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From Rob Godfrey <rob.j.godf...@gmail.com>
Subject Re: Masters Thesis on False Positives in Test Failures
Date Sat, 09 Apr 2016 15:57:25 GMT
Hi Kevin,

On 8 April 2016 at 13:27, Kevin van den Bekerom <k.vandenbekerom@sig.eu>
wrote:

> Dear Developers of the Apache Qpid project,
>
>
>
> My name is Kevin van den Bekerom and I am currently doing my Master's
> research on the topic of false alarms in test code. I would like to ask the
> input of the Qpid development team categorizing test code bugs.
>
>
>
> My research is based on a recent paper by Arash et al. (
> http://salt.ece.ubc.ca/publications/docs/icsme15.pdf). They conducted an
> empirical study, categorizing "test code bugs" in Apache software projects,
> e.g. semantic, flaky, environmental, etc. A "test code bug" is a failing
> test, where the System Under Test is correct, but the test code is
> incorrect. To identify test code bugs they looked at issues in JIRA, and
> checked if the fixing commit was only in the test code. Only fixed issues
> were counted and categorised.
>
>
>
> My goal is to replicate their results using a different approach, i.e. ask
> developers that were involved in the issue and/or fix how they
> would categorise it.  For the Qpid project they counted 152 test code bugs.
> Insight into false positives can therefore be very relevant for your
> project. Note that the authors only sampled a number of identified test
> code bugs for individual inspection.
>
>
> I would like to ask the Qpid team’s participation in categorizing the
> various test bugs. I will provide a list of JIRA IDs which are identified
> as test code bugs and an initial list of categories (assertion fault,
> obsolete assertion, test dependency, etc) to aid in
> the categorisation process with short explanations. In my belief, the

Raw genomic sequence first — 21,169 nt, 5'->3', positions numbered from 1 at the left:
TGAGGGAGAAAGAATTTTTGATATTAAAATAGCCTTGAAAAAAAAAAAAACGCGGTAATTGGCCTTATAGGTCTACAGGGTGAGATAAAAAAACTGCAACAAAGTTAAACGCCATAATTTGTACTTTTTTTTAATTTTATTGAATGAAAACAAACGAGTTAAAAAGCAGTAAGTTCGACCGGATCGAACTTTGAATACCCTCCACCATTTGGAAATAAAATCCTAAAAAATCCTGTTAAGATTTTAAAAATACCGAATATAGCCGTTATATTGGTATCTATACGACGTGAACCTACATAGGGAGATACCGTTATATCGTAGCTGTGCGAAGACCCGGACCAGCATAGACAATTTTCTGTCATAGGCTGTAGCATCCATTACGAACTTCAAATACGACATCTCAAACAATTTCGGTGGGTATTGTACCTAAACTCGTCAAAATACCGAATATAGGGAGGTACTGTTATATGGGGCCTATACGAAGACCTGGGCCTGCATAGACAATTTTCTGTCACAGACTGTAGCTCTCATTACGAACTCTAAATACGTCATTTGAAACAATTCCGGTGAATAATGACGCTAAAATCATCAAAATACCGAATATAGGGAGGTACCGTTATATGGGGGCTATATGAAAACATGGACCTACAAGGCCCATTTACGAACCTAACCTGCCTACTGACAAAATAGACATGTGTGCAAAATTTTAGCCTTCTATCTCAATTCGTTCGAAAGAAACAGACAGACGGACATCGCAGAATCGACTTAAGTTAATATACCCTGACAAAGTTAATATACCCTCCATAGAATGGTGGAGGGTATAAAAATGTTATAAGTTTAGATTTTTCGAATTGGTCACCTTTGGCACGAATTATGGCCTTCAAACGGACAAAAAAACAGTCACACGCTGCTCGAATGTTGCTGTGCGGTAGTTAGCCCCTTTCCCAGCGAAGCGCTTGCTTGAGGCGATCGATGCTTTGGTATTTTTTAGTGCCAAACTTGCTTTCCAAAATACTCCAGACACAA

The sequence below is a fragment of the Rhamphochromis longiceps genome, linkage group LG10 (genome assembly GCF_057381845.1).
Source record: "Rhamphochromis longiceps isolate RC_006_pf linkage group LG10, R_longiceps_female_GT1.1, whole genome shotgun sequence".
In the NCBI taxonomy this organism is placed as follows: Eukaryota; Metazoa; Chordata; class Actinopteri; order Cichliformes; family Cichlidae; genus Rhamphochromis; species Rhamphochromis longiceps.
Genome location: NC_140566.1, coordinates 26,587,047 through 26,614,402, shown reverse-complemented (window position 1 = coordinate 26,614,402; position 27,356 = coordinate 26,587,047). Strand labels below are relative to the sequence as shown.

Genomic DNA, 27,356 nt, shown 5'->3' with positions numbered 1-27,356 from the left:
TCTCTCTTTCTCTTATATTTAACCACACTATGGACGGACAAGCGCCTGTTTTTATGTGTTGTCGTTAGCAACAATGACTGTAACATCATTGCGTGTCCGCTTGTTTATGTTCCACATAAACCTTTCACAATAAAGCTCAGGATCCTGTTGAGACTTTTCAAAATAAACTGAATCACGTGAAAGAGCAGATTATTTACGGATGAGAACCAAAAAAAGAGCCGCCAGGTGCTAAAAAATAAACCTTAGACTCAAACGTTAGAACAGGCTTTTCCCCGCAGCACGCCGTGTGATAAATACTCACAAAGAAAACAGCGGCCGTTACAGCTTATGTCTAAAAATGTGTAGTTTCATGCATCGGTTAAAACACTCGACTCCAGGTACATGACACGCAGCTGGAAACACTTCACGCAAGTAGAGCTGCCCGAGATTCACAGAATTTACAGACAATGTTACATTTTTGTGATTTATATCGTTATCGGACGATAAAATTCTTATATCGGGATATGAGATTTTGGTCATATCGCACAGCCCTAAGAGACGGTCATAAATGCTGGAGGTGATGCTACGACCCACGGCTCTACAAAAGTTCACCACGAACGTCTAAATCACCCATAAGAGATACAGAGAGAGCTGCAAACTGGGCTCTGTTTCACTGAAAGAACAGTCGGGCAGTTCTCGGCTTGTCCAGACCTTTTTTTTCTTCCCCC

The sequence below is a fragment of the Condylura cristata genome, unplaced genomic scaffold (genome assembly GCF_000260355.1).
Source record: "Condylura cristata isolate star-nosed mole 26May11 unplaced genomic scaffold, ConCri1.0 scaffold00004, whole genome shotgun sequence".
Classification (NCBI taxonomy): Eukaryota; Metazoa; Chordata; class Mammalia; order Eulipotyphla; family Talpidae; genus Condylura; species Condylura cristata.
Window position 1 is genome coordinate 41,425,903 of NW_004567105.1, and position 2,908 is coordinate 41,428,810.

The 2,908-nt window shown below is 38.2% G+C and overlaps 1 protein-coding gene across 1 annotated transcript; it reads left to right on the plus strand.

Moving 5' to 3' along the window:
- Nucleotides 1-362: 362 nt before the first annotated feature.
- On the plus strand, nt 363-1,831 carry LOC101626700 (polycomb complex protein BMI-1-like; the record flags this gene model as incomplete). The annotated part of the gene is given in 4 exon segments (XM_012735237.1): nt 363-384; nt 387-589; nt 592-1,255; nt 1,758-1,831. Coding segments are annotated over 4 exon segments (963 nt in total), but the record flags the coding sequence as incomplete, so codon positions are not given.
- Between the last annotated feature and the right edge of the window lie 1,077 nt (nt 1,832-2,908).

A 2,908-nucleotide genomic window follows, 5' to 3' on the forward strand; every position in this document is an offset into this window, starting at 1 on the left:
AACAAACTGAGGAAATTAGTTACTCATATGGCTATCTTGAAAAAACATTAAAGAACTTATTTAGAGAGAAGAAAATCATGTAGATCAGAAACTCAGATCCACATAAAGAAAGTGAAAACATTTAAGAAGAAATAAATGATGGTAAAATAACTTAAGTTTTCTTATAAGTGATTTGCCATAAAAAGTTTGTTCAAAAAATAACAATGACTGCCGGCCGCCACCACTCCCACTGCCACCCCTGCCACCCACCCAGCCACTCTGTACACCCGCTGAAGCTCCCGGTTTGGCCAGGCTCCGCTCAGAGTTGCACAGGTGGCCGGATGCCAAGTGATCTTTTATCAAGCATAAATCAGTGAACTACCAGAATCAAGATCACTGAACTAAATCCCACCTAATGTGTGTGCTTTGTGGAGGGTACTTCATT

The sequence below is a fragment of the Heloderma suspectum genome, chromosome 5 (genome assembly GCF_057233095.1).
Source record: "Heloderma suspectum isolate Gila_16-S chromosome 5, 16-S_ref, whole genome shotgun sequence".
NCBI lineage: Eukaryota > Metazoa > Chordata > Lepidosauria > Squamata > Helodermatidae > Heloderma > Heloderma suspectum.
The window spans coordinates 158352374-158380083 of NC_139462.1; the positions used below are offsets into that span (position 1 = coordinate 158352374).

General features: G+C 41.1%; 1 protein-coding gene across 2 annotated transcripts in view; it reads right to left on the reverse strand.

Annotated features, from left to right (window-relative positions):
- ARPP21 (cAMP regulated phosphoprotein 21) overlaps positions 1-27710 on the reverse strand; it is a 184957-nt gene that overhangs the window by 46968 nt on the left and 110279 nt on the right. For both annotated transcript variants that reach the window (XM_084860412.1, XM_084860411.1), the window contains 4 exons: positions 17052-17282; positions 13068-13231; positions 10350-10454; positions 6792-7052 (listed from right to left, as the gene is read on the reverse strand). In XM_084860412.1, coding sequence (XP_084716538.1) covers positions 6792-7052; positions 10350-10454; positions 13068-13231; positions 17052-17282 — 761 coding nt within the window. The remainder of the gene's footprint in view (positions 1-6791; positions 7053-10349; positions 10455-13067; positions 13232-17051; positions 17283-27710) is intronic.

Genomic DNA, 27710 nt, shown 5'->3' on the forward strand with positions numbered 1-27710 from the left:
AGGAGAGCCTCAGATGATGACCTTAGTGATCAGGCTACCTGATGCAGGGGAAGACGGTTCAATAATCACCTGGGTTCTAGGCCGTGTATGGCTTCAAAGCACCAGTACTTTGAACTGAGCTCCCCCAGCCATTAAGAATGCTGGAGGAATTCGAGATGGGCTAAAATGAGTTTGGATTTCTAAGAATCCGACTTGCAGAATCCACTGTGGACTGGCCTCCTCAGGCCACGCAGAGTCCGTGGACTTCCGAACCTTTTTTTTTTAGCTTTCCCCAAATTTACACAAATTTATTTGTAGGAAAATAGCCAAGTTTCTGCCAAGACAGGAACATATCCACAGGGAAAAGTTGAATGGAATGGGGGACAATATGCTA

> developers that worked on the issue are the one's that are most capable of
> categorizing the issue. Please let me know if this project looks
> interesting to you and if you are willing to help me out.
>
>
>
The paper you reference seems only to be looking at Java code, are you
similarly restricting your research, or looking across all languages.  I
ask mainly because Qpid supports many different components written across a
number of different languages (and the developers are somewhat disjoint
sets). I'm certainly willing to see if I can find some time to look at
JIRAs you list that affect the Java client/broker components, but I
wouldn't be able to offer any opinion on the C++ code (for example).


>
> As a next step I will look for common patterns in identified test code bugs
> and my aim is to extent static source code analysis techniques to be also
> suited to find test code bugs. I am of course very happy to share my
> findings with the team.
>
>
Historically the Java system test codebase has had a large number of
"flaky" tests...  This is partly due to how failure is detected when you
are testing an asynchronous messaging system.  If the test is to check that
under the set of test conditions "a message is delivered" then failure
(i.e. no message is delivered) can only be established by setting a timeout
and saying "if no message has been delivered in X seconds then consider it
a failure"... and on a slow (contended) CI machine, assumptions about a
reasonable timeout value may be invalid.

Cheers,
Rob



>
> Hope to hear from you!
>
>
>
> With kind regards,
>
> --
> *Kevin van den Bekerom* | Intern
>
> +31 6 21 33 93 85 | kvandenbekerom@sig.eu
> Software Improvement Group | www.sig.eu
>

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